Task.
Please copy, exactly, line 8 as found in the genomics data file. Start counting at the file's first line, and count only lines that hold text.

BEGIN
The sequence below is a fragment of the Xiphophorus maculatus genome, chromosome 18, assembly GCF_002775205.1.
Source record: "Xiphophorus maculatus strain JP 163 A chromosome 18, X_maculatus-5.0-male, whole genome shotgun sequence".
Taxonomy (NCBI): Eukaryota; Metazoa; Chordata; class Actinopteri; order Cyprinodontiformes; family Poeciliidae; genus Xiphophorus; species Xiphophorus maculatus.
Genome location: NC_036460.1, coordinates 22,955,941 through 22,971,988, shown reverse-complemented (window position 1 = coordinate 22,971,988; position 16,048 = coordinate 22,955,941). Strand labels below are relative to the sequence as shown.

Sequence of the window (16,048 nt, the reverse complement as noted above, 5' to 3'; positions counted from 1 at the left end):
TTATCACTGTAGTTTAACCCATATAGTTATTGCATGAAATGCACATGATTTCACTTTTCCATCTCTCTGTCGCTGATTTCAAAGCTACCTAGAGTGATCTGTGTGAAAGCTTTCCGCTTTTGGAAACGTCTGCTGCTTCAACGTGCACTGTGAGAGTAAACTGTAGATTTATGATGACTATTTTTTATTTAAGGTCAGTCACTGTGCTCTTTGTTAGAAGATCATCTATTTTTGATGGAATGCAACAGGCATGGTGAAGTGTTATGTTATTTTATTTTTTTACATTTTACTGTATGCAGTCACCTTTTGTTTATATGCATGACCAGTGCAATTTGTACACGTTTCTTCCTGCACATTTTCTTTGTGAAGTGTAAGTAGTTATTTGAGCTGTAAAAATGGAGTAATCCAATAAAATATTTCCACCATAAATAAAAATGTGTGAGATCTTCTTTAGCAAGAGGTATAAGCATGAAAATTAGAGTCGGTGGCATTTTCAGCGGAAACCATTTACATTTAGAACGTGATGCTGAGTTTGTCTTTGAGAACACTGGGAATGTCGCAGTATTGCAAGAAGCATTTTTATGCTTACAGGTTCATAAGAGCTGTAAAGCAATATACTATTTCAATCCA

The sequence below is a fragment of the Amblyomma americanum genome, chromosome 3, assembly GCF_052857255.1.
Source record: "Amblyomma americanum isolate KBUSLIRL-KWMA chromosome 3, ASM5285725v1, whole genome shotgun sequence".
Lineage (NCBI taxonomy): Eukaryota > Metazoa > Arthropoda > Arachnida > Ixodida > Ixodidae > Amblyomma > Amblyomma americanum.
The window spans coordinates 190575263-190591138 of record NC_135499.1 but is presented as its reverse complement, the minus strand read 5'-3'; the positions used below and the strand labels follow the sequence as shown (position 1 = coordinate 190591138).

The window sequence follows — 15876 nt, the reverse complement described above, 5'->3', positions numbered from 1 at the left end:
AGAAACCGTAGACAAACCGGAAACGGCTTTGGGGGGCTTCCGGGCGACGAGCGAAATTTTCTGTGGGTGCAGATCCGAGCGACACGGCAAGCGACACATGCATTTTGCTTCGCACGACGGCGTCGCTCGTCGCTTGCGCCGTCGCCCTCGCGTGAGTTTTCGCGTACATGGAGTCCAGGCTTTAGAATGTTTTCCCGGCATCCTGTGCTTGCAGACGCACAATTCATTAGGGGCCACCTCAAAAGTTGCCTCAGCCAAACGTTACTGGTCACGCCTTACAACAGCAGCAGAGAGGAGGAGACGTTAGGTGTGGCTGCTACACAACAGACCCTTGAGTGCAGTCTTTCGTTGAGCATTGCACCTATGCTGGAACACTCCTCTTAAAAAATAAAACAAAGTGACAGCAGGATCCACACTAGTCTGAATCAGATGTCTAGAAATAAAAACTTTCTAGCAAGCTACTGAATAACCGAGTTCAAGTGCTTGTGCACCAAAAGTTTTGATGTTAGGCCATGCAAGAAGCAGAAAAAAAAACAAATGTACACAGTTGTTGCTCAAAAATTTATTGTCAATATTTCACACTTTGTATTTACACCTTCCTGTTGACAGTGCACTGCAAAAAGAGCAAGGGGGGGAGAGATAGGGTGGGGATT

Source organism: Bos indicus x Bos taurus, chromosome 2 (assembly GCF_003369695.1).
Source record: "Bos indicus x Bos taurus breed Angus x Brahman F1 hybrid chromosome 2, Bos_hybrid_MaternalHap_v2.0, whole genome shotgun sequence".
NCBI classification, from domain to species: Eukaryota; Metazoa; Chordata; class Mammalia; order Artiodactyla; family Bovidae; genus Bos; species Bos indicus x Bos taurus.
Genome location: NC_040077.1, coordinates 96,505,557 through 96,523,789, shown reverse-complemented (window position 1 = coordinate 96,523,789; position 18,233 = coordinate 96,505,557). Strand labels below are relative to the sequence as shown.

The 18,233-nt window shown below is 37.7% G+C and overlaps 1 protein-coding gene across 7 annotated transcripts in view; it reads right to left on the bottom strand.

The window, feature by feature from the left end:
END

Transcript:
Source record: "Amblyomma americanum isolate KBUSLIRL-KWMA chromosome 3, ASM5285725v1, whole genome shotgun sequence".